Getting the visual hierarchy right means your customers are more likely to be interacting with your page in the way you want them to. Are you using tools that let you see where and how a customer clicks and interacts? If they’re not taking the path you desire, look at altering the visual hierarchy of elements on the page and see if you can signpost users a little more efficiently.
What’s the goal?
What are you hoping happens when a customer visits your site? Lots of people think “I need a website” without actually thinking about why! Without understanding what the customer journey should be it’s difficult to decide if you’re managing your site correctly.
When you’ve decided on your goal you should look at visitor numbers. There are plenty of industry averages to be found when looking at how many people convert – whether that’s from a lead generation sense, actual completed purchases, article shares and so forth – how do you line up against these averages?
If the answer isn’t great, looking at how you can manage your site toward your required goal should be on your priority to-do list…
Do you have a blog on your website? If not, you could be missing a big marketing trick – however, it will take some management. Blog are almost essential if you want to create interesting content that you can refer to in your marketing campaigns. You’ll never ‘go viral’ if you don’t have something people can share.
Are you able to write relevant content yourself? Would it be better outsourcing that to a copywriter who specialises in creating web content for your field? Whatever you decide, writing is only half the battle – when you’ve got great content are you making it easy for people to find? Are you sharing it over all your outlets to maximise expose and visits?
It’s unlikely any other page on your site will take as much management as your blog – but it’s also unlikely that any other page will attract quite as many visitors – particularly as you start out.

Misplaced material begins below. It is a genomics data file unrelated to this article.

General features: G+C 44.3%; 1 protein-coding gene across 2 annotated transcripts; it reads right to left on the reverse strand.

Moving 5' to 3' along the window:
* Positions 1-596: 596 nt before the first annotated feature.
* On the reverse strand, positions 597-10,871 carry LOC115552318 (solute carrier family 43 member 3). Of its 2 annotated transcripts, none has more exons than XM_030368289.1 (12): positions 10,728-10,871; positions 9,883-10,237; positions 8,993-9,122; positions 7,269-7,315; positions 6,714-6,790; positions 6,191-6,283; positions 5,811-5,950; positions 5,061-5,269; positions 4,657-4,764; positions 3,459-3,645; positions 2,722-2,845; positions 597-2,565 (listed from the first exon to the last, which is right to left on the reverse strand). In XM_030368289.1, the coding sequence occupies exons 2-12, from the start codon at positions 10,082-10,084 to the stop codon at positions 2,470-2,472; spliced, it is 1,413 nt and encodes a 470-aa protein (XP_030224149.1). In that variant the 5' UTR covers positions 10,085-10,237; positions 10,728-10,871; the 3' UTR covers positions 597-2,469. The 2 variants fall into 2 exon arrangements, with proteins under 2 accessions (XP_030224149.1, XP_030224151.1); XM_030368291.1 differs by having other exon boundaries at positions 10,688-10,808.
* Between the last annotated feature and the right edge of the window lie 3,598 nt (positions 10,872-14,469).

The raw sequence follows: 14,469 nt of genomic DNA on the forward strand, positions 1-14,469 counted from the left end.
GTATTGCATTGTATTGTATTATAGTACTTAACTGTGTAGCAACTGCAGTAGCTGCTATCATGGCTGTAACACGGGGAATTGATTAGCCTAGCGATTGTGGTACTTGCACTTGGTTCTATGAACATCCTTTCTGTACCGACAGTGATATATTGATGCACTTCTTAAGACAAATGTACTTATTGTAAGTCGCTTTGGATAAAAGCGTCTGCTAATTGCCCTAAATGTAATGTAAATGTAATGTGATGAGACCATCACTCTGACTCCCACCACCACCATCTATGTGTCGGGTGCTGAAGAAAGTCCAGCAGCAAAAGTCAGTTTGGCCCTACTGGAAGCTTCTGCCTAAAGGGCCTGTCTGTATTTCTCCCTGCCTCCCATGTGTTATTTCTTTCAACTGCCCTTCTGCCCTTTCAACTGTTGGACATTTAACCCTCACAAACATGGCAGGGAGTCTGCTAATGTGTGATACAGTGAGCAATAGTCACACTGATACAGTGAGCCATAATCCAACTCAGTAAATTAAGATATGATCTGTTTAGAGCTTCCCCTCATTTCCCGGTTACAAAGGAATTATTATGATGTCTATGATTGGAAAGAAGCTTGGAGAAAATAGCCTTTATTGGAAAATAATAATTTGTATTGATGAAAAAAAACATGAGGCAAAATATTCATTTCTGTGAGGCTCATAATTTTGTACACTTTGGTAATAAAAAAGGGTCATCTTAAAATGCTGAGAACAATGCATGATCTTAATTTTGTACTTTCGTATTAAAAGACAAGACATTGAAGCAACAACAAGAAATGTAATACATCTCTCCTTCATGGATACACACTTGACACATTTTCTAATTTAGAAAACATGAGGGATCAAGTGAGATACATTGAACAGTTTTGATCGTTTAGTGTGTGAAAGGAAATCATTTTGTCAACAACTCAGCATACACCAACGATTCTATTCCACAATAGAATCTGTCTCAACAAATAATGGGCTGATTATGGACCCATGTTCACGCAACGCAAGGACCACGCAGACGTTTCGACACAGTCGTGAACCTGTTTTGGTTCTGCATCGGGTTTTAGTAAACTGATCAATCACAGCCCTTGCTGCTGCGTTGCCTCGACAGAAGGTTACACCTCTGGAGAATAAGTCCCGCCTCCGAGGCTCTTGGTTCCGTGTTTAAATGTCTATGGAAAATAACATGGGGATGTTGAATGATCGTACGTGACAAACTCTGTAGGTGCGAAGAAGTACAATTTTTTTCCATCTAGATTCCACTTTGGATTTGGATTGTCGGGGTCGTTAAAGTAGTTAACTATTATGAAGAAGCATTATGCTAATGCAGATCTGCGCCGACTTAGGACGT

An increasing number of your customers are going to be accessing your site using a mobile browser – if you’re not accounting for these users you’ve missing the chance to get your message over to a big chunk of your audience.
A site that is optimised for use in a standard desktop or laptop browser can be difficult to use on smaller devices. Understanding where your traffic is coming from and the devices they’re using can be the difference between successful interactions – or people quickly bouncing to another site.
The bigger picture
While all the points we’ve covered are important individually, there’s also an impact on the overall customer experience to consider. If your site displays and behaves in the way customers are expecting, you’re already winning an enormous amount of credibility. Large retail outlets invest millions to make sure conditions are right for a customer to do exactly what they want them to – the same should be true of your site – management is vitally important if you want to make the most of the customers who spend and make important decisions while online…